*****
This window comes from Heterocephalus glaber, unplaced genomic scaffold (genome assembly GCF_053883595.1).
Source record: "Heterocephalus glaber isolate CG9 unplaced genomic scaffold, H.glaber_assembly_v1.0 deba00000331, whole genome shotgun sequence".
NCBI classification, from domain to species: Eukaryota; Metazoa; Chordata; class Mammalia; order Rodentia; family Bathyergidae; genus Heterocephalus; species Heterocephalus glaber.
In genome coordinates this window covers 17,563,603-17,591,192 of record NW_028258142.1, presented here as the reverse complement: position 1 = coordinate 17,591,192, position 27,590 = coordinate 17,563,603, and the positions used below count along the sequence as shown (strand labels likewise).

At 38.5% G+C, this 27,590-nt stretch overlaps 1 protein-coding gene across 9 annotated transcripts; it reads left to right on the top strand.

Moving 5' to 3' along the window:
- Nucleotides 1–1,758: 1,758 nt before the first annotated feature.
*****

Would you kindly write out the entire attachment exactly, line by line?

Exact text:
This window comes from Heterocephalus glaber, unplaced genomic scaffold (genome assembly GCF_053883595.1).
Source record: "Heterocephalus glaber isolate CG9 unplaced genomic scaffold, H.glaber_assembly_v1.0 deba00000331, whole genome shotgun sequence".
NCBI classification, from domain to species: Eukaryota; Metazoa; Chordata; class Mammalia; order Rodentia; family Bathyergidae; genus Heterocephalus; species Heterocephalus glaber.
In genome coordinates this window covers 17,563,603-17,591,192 of record NW_028258142.1, presented here as the reverse complement: position 1 = coordinate 17,591,192, position 27,590 = coordinate 17,563,603, and the positions used below count along the sequence as shown (strand labels likewise).

At 38.5% G+C, this 27,590-nt stretch overlaps 1 protein-coding gene across 9 annotated transcripts; it reads left to right on the top strand.

Moving 5' to 3' along the window:
- Nucleotides 1–1,758: 1,758 nt before the first annotated feature.